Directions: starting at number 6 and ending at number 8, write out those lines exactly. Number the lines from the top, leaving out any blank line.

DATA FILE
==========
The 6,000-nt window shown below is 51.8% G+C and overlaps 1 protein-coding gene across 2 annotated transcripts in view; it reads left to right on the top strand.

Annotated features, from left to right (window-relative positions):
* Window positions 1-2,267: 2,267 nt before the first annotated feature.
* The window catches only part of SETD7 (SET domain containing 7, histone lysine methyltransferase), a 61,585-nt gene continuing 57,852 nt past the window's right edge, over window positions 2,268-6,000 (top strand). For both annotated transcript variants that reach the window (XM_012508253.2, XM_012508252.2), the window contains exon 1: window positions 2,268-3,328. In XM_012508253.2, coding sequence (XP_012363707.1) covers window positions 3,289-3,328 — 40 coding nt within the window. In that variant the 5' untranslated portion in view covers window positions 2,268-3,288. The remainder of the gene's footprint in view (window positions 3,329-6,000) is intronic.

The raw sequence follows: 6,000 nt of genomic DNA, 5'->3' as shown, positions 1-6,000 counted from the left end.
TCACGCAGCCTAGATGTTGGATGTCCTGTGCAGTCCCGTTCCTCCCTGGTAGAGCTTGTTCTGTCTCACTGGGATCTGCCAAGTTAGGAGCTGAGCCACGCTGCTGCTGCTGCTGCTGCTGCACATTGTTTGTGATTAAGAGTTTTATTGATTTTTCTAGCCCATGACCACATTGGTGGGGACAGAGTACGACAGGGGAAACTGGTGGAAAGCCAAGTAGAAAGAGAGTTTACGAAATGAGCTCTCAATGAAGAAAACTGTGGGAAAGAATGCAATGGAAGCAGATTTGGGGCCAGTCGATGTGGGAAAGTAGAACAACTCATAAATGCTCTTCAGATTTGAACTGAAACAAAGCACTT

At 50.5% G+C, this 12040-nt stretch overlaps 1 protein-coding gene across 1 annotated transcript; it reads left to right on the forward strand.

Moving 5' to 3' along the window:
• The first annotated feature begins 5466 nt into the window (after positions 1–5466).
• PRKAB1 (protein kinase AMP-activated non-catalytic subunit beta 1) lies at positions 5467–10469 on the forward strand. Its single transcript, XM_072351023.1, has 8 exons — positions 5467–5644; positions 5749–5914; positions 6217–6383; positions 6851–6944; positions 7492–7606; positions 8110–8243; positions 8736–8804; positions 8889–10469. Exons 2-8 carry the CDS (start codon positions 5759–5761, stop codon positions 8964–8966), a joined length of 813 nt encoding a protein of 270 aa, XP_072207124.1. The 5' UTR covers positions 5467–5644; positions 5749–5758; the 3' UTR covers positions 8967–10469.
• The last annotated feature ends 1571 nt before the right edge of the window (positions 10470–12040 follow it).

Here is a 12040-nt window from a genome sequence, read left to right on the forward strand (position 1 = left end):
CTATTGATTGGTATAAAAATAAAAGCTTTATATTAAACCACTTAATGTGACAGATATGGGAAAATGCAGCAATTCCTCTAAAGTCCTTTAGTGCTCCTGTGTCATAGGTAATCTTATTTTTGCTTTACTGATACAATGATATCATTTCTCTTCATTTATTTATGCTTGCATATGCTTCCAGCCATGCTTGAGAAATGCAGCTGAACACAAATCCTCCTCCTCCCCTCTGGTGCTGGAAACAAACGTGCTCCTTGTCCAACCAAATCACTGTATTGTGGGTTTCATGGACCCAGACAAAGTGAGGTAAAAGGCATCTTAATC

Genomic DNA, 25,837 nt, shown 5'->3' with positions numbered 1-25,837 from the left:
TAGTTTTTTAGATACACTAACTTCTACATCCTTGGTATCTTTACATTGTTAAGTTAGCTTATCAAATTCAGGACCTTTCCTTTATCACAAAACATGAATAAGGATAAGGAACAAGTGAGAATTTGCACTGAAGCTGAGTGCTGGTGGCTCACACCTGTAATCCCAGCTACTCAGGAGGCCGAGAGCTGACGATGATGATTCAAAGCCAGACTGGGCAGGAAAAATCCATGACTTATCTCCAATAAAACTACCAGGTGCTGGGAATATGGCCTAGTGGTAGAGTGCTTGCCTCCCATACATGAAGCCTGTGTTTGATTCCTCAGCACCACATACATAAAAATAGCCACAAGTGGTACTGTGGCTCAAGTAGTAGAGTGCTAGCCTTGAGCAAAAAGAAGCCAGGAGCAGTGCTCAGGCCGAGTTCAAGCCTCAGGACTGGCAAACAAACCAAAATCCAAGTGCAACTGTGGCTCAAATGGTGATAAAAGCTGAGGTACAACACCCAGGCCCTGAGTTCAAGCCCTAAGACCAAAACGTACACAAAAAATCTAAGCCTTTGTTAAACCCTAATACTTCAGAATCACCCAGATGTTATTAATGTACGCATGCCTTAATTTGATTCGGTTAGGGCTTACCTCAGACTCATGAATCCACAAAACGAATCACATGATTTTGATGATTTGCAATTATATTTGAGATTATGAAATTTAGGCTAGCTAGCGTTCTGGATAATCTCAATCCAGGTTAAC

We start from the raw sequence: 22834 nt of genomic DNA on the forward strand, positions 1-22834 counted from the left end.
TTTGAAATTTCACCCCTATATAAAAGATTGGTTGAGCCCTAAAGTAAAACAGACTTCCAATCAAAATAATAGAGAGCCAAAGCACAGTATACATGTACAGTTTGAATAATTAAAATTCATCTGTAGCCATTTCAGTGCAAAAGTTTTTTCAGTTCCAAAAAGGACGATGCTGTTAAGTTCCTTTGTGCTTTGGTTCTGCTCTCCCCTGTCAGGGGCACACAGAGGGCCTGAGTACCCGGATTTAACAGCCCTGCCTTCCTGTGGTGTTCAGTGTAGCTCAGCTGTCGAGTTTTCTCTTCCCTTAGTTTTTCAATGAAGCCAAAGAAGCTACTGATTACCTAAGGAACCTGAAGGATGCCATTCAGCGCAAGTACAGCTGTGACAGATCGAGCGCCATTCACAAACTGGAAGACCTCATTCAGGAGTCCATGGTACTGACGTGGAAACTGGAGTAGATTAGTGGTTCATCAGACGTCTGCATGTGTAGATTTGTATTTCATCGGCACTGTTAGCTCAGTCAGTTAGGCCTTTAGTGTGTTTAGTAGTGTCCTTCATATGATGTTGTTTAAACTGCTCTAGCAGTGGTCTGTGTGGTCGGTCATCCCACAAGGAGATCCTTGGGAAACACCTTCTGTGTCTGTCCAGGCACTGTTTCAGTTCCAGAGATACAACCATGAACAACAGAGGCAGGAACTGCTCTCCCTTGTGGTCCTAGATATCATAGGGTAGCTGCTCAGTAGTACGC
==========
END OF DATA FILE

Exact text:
TCACGCAGCCTAGATGTTGGATGTCCTGTGCAGTCCCGTTCCTCCCTGGTAGAGCTTGTTCTGTCTCACTGGGATCTGCCAAGTTAGGAGCTGAGCCACGCTGCTGCTGCTGCTGCTGCTGCACATTGTTTGTGATTAAGAGTTTTATTGATTTTTCTAGCCCATGACCACATTGGTGGGGACAGAGTACGACAGGGGAAACTGGTGGAAAGCCAAGTAGAAAGAGAGTTTACGAAATGAGCTCTCAATGAAGAAAACTGTGGGAAAGAATGCAATGGAAGCAGATTTGGGGCCAGTCGATGTGGGAAAGTAGAACAACTCATAAATGCTCTTCAGATTTGAACTGAAACAAAGCACTT

At 50.5% G+C, this 12040-nt stretch overlaps 1 protein-coding gene across 1 annotated transcript; it reads left to right on the forward strand.

Moving 5' to 3' along the window: